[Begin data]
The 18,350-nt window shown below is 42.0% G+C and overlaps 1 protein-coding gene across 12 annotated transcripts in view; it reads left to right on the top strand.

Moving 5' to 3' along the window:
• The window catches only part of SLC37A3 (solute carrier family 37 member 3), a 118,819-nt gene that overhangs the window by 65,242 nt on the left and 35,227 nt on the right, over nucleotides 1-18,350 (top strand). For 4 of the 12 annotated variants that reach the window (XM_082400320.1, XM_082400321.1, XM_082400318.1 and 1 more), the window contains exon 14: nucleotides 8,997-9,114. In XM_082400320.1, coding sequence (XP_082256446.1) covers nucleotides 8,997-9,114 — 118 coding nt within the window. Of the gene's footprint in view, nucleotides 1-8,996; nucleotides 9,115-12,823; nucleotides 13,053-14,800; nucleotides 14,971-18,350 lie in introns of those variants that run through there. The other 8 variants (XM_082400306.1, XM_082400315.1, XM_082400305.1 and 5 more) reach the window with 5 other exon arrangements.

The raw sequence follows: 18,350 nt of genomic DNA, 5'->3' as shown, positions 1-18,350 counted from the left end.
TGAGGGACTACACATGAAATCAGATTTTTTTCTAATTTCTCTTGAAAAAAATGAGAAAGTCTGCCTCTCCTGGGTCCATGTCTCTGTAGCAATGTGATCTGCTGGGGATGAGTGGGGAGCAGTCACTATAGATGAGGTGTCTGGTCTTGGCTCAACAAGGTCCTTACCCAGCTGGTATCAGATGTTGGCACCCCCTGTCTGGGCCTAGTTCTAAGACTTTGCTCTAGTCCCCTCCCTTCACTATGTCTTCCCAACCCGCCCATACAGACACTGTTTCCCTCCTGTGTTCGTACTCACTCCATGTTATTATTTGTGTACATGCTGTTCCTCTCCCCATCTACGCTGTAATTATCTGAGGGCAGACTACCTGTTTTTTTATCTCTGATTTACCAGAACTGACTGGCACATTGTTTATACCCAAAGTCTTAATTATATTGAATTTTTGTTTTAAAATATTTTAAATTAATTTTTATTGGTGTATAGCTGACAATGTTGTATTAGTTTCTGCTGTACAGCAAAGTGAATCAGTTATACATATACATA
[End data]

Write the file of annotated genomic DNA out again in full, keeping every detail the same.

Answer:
The 18,350-nt window shown below is 42.0% G+C and overlaps 1 protein-coding gene across 12 annotated transcripts in view; it reads left to right on the top strand.

Moving 5' to 3' along the window:
• The window catches only part of SLC37A3 (solute carrier family 37 member 3), a 118,819-nt gene that overhangs the window by 65,242 nt on the left and 35,227 nt on the right, over nucleotides 1-18,350 (top strand). For 4 of the 12 annotated variants that reach the window (XM_082400320.1, XM_082400321.1, XM_082400318.1 and 1 more), the window contains exon 14: nucleotides 8,997-9,114. In XM_082400320.1, coding sequence (XP_082256446.1) covers nucleotides 8,997-9,114 — 118 coding nt within the window. Of the gene's footprint in view, nucleotides 1-8,996; nucleotides 9,115-12,823; nucleotides 13,053-14,800; nucleotides 14,971-18,350 lie in introns of those variants that run through there. The other 8 variants (XM_082400306.1, XM_082400315.1, XM_082400305.1 and 5 more) reach the window with 5 other exon arrangements.

The raw sequence follows: 18,350 nt of genomic DNA, 5'->3' as shown, positions 1-18,350 counted from the left end.
TGAGGGACTACACATGAAATCAGATTTTTTTCTAATTTCTCTTGAAAAAAATGAGAAAGTCTGCCTCTCCTGGGTCCATGTCTCTGTAGCAATGTGATCTGCTGGGGATGAGTGGGGAGCAGTCACTATAGATGAGGTGTCTGGTCTTGGCTCAACAAGGTCCTTACCCAGCTGGTATCAGATGTTGGCACCCCCTGTCTGGGCCTAGTTCTAAGACTTTGCTCTAGTCCCCTCCCTTCACTATGTCTTCCCAACCCGCCCATACAGACACTGTTTCCCTCCTGTGTTCGTACTCACTCCATGTTATTATTTGTGTACATGCTGTTCCTCTCCCCATCTACGCTGTAATTATCTGAGGGCAGACTACCTGTTTTTTTATCTCTGATTTACCAGAACTGACTGGCACATTGTTTATACCCAAAGTCTTAATTATATTGAATTTTTGTTTTAAAATATTTTAAATTAATTTTTATTGGTGTATAGCTGACAATGTTGTATTAGTTTCTGCTGTACAGCAAAGTGAATCAGTTATACATATACATA